The 5 Biggest Investment Mistakes
Apple Computers was founded in 1976 by partners Steve Jobs and Steve Wozniak, who are now household names. But most people don’t realize that there was a lesser-known third partner, Ronald Wayne.
The trio had worked together at Atari and shared a vision for the future of computer design and technology. However, five years prior to starting Apple, Wayne suffered the financial consequences of a failed slot machine business. Still stinging from that loss when he partnered with the big-dreaming Jobs and Wozniak, Wayne soon realized that he was personally liable for a portion of the company’s new $15,000 credit line.
Shortly after forming their venture, Wayne wanted out. The specter of that $15,000 debt was too great for him. So, he sold his 10% stake in Apple back to the two other founders for a mere $800.
In retrospect, that was akin to throwing away a winning Powerball ticket (or several of them!). Today, Wayne’s original stake in Apple would be worth billions.
While most people are never faced with an investment decision of that magnitude, plenty of investment mistakes keep investors from realizing their full potential.
Here are the 5 most common investment mistakes I see repeatedly - and how to avoid them:
1. Not identifying the real risk.
There is a price to pay when making any investment, and that price is risk.
Whether you’re accumulating wealth or living off the wealth you’ve created, you must decide where you want your risk. Do you want it now or later?
For instance, having all your money in cash may feel like a risk-free move. It’s true that your principal is protected in an FDIC insured bank account, but the glaring risk when holding cash over the long-term is the inevitable loss of purchasing power.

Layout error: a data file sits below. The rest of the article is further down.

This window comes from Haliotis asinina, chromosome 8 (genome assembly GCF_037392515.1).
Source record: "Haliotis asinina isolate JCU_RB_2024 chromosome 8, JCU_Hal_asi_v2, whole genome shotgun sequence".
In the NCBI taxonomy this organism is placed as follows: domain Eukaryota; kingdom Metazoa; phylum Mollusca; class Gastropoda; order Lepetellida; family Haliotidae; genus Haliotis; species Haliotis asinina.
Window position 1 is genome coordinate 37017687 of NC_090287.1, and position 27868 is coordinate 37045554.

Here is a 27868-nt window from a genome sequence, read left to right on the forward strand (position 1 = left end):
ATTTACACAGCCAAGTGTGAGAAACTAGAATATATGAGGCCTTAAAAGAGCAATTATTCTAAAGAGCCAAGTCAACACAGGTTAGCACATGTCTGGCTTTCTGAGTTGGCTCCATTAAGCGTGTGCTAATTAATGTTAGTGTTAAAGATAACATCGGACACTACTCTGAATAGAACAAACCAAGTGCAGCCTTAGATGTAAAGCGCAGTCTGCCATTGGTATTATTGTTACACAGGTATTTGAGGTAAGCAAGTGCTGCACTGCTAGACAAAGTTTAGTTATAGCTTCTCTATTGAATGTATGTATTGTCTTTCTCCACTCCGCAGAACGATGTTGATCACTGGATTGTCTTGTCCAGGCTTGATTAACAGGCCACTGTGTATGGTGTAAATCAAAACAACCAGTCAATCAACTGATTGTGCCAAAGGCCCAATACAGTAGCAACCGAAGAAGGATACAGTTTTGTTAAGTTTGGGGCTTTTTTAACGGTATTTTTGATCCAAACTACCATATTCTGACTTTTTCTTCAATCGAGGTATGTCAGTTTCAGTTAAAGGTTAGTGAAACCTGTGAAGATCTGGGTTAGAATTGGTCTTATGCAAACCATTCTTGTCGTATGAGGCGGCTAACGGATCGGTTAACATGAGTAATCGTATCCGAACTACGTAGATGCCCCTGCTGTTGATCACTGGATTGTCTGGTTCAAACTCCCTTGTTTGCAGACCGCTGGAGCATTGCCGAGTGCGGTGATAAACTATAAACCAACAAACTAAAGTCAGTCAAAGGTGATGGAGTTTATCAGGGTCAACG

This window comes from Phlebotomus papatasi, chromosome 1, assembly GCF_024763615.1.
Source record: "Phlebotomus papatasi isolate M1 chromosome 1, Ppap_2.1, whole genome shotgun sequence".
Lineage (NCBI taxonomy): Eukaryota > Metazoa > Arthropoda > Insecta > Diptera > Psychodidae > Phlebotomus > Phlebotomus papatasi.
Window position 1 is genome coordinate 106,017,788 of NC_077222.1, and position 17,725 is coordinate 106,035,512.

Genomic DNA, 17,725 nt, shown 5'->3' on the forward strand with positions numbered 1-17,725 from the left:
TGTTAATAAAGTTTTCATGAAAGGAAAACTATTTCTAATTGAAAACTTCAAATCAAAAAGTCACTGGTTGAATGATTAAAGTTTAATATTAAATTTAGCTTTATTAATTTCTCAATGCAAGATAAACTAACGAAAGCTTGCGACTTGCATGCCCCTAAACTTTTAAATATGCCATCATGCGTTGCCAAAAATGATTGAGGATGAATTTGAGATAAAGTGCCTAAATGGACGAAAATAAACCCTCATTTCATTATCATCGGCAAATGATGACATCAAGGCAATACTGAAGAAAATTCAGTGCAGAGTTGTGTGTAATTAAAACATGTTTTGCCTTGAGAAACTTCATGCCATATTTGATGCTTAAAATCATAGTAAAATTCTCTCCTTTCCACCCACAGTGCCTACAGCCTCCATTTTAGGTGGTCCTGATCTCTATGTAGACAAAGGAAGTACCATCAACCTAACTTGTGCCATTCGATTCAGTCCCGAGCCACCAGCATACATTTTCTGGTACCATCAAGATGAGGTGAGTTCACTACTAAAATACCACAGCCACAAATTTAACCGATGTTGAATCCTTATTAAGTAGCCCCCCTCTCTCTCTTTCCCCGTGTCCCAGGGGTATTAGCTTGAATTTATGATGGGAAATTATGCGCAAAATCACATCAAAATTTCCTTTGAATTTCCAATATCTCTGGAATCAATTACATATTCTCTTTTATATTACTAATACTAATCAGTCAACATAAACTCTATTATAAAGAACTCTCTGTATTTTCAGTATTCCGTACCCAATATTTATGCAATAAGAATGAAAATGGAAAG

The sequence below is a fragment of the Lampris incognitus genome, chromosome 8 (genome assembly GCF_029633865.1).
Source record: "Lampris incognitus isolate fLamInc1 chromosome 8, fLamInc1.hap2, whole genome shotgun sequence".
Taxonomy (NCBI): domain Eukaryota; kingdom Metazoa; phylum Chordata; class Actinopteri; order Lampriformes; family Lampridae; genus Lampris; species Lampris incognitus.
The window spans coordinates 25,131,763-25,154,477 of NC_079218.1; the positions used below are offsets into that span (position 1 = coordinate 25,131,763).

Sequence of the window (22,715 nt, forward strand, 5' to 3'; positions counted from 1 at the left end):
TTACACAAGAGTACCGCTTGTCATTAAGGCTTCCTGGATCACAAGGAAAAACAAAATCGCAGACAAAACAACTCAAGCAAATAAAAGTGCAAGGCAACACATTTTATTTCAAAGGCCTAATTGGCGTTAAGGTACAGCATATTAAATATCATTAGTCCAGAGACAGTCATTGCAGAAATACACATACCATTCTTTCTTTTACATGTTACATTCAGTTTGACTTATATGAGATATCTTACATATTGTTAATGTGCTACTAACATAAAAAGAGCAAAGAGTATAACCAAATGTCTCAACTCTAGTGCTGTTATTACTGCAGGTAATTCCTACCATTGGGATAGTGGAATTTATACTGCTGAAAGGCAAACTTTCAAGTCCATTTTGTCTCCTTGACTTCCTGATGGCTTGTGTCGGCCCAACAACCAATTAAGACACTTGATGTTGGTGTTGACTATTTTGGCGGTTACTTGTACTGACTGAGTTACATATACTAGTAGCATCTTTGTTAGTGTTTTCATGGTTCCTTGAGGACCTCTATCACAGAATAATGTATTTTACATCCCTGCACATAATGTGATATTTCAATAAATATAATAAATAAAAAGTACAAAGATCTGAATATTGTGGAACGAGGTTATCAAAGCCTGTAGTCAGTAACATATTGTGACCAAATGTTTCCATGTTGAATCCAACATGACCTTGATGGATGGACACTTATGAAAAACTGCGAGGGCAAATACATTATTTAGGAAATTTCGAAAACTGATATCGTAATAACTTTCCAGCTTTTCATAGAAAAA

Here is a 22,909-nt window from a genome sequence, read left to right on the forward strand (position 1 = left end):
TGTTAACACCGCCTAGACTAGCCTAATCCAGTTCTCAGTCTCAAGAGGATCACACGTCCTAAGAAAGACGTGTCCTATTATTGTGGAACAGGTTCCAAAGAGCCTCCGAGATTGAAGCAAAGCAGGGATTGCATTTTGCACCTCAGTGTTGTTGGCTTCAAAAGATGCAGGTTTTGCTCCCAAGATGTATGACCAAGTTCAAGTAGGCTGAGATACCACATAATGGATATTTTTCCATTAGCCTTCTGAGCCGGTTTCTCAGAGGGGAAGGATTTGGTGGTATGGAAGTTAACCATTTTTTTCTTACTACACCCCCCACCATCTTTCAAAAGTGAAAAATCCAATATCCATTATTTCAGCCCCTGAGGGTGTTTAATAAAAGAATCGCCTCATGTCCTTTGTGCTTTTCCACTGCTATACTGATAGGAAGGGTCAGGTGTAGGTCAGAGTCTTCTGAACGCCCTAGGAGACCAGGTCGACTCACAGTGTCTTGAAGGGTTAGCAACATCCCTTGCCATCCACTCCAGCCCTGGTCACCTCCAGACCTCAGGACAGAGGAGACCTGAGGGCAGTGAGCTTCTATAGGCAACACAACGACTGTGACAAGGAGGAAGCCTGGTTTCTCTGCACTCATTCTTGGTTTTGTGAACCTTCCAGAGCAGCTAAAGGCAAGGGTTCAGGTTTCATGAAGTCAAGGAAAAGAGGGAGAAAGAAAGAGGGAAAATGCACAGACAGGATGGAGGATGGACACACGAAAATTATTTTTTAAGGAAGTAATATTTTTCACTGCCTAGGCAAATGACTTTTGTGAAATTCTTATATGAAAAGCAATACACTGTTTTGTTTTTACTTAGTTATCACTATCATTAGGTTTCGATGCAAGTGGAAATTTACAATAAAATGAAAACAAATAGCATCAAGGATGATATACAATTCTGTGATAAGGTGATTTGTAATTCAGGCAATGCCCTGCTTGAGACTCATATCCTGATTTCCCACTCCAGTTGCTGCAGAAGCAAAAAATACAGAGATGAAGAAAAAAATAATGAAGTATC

Cash (and Treasury bills) have returned 3.3% per year since 1926, which is slightly above the average inflation rate of 2.9%1 over that same period. But once the tax man is paid, the real return is significantly lower than the rate of inflation.
Today, you can earn close to 1.5% in a money market account…all while inflation rages on at 9.1%. It may seem like hoarding cash is a risk-free proposition today, but all of the risk comes in the long-term.
On the other hand, there’s also an inherent price to pay when you invest in stocks. That bill comes due when investors must weather periods of volatility, fear, and uncertainty. The price you pay is watching your principal regularly swing in value, sometimes to the extreme. But, unlike cash, the risk is in the short-term.
Investing in the stock market may look easy enough, but when you look back over the last 90 years, it was anything but.
Since 1926, US Large Cap stocks have delivered an average annual return of 10.55%2. But the real price of those inflation-busting returns has been living through 17 separate downturns along the way, 9 of which exceeded 20%!
The key is to never forget why you take that risk. You’re aligning your investing strategy with your long-term goals: financial security, travel, income, and legacy.
Fear of Missing Out (F.O.M.O.) has destroyed more wealth than all of the other mistakes combined. It’s easy to catch F.O.M.O. and chase investment fads when your buddy becomes an overnight internet stock millionaire. Or when your sister is getting rich buying and flipping houses. Was that your neighbor who just rolled by in a brand new Lambo he purchased with his crypto gains?
Fads come and go, and it takes strong discipline not to jump on the bandwagon. But, more often than not, these “investments” end with the bursting of a spectacular bubble.
You’ll know something is an investing fad (and should run the other way) when you see the following:
- People with no expertise in the bubble asset are doing really well.
- It looks too easy.
- Everyone is talking about it, and devotees speak of it with religious zeal.
- It seems like there’s no downside risk.
- The mania lasts way longer than anyone would expect.
And then, pop! The bubble inevitably bursts.
Of course, no one talks as loud and proud about their big losses, so there’s no such thing as reverse F.O.M.O.!